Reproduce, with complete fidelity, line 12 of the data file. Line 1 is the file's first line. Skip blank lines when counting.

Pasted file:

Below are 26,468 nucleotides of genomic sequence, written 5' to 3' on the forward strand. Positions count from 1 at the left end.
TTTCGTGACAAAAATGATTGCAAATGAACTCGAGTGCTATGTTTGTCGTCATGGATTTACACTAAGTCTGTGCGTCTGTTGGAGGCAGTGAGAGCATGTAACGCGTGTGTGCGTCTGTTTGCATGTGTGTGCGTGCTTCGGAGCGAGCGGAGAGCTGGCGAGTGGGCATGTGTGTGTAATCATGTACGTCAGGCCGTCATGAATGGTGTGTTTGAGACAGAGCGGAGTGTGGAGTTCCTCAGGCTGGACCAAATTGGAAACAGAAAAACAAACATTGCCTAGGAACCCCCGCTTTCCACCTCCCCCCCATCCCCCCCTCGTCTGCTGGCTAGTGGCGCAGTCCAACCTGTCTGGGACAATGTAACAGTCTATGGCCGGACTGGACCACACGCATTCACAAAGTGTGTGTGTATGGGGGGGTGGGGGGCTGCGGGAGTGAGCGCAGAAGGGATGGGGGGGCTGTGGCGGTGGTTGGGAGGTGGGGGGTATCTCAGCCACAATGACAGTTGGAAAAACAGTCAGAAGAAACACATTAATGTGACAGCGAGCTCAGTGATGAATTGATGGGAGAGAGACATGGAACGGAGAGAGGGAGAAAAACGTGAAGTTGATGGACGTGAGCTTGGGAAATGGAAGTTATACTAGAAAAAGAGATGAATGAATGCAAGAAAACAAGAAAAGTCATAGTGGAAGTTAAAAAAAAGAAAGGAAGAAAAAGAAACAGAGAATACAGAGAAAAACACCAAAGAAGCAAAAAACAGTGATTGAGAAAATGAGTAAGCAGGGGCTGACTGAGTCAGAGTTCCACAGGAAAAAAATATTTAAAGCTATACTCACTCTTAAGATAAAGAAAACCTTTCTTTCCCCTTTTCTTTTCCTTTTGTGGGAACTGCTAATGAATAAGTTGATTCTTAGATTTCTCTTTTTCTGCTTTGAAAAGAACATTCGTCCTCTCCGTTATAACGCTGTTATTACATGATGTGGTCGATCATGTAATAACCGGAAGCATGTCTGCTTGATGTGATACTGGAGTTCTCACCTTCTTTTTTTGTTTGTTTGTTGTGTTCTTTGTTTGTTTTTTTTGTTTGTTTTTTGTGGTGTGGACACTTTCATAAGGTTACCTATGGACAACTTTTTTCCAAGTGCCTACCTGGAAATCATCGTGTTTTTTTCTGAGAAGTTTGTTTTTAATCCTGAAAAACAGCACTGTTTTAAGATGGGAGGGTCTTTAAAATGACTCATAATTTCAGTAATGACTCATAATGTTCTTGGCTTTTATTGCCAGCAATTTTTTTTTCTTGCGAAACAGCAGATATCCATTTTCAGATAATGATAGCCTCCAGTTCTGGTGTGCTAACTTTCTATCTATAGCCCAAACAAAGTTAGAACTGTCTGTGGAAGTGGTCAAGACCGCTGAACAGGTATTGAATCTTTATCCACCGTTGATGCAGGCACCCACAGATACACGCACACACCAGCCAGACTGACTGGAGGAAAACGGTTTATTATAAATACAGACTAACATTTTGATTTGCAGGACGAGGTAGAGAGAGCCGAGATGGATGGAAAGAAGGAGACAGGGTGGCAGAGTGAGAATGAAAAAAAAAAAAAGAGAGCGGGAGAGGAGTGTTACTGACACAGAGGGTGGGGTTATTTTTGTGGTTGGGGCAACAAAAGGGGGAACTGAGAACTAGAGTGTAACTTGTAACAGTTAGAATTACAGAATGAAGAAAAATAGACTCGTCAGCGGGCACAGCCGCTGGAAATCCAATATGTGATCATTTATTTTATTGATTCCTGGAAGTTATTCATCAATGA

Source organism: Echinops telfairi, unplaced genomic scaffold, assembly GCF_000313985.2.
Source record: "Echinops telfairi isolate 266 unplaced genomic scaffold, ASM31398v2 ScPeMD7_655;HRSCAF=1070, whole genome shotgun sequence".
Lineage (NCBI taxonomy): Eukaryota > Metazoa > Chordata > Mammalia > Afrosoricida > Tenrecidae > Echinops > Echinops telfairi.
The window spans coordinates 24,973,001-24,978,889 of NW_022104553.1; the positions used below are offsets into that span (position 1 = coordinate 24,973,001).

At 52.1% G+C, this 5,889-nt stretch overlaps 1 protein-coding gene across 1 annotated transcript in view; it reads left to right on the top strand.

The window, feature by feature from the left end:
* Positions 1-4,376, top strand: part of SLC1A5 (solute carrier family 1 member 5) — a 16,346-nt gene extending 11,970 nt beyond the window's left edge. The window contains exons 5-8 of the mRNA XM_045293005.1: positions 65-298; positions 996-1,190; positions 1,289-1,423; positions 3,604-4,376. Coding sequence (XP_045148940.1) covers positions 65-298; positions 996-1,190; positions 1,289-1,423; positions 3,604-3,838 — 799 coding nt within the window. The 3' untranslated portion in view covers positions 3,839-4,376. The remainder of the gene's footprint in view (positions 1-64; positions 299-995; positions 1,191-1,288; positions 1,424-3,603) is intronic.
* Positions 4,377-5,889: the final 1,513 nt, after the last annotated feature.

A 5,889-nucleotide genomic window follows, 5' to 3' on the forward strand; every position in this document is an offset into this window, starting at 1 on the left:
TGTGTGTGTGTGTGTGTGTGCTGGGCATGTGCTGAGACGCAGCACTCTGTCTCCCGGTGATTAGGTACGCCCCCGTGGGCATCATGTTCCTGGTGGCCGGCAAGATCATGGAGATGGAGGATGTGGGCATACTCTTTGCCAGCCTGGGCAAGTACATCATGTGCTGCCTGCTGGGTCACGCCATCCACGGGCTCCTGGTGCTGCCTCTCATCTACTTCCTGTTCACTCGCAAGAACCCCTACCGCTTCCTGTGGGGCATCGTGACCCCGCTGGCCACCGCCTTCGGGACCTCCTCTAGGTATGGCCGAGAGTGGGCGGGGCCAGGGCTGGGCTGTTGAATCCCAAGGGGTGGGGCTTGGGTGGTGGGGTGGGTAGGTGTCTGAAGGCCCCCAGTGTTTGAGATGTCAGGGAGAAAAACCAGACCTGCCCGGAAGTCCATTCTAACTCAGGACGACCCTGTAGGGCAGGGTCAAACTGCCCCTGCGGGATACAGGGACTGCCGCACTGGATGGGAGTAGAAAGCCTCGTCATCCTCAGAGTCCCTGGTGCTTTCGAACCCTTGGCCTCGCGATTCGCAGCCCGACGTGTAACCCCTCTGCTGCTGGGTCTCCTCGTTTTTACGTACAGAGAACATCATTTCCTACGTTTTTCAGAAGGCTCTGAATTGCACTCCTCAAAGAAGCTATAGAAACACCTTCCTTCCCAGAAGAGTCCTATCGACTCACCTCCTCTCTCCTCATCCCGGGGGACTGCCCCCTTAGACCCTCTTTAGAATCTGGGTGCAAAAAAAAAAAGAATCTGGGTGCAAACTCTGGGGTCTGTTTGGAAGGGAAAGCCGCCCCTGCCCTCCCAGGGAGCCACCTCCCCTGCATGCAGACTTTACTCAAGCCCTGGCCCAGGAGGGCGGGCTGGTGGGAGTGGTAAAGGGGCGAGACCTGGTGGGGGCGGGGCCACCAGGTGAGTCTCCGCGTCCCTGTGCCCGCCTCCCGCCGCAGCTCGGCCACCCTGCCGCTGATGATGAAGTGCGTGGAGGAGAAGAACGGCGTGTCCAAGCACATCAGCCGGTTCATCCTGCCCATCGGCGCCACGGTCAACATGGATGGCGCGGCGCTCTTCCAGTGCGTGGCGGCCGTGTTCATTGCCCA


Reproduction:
TGTGTGTGTGTGTGTGTGTGCTGGGCATGTGCTGAGACGCAGCACTCTGTCTCCCGGTGATTAGGTACGCCCCCGTGGGCATCATGTTCCTGGTGGCCGGCAAGATCATGGAGATGGAGGATGTGGGCATACTCTTTGCCAGCCTGGGCAAGTACATCATGTGCTGCCTGCTGGGTCACGCCATCCACGGGCTCCTGGTGCTGCCTCTCATCTACTTCCTGTTCACTCGCAAGAACCCCTACCGCTTCCTGTGGGGCATCGTGACCCCGCTGGCCACCGCCTTCGGGACCTCCTCTAGGTATGGCCGAGAGTGGGCGGGGCCAGGGCTGGGCTGTTGAATCCCAAGGGGTGGGGCTTGGGTGGTGGGGTGGGTAGGTGTCTGAAGGCCCCCAGTGTTTGAGATGTCAGGGAGAAAAACCAGACCTGCCCGGAAGTCCATTCTAACTCAGGACGACCCTGTAGGGCAGGGTCAAACTGCCCCTGCGGGATACAGGGACTGCCGCACTGGATGGGAGTAGAAAGCCTCGTCATCCTCAGAGTCCCTGGTGCTTTCGAACCCTTGGCCTCGCGATTCGCAGCCCGACGTGTAACCCCTCTGCTGCTGGGTCTCCTCGTTTTTACGTACAGAGAACATCATTTCCTACGTTTTTCAGAAGGCTCTGAATTGCACTCCTCAAAGAAGCTATAGAAACACCTTCCTTCCCAGAAGAGTCCTATCGACTCACCTCCTCTCTCCTCATCCCGGGGGACTGCCCCCTTAGACCCTCTTTAGAATCTGGGTGCAAAAAAAAAAAGAATCTGGGTGCAAACTCTGGGGTCTGTTTGGAAGGGAAAGCCGCCCCTGCCCTCCCAGGGAGCCACCTCCCCTGCATGCAGACTTTACTCAAGCCCTGGCCCAGGAGGGCGGGCTGGTGGGAGTGGTAAAGGGGCGAGACCTGGTGGGGGCGGGGCCACCAGGTGAGTCTCCGCGTCCCTGTGCCCGCCTCCCGCCGCAGCTCGGCCACCCTGCCGCTGATGATGAAGTGCGTGGAGGAGAAGAACGGCGTGTCCAAGCACATCAGCCGGTTCATCCTGCCCATCGGCGCCACGGTCAACATGGATGGCGCGGCGCTCTTCCAGTGCGTGGCGGCCGTGTTCATTGCCCA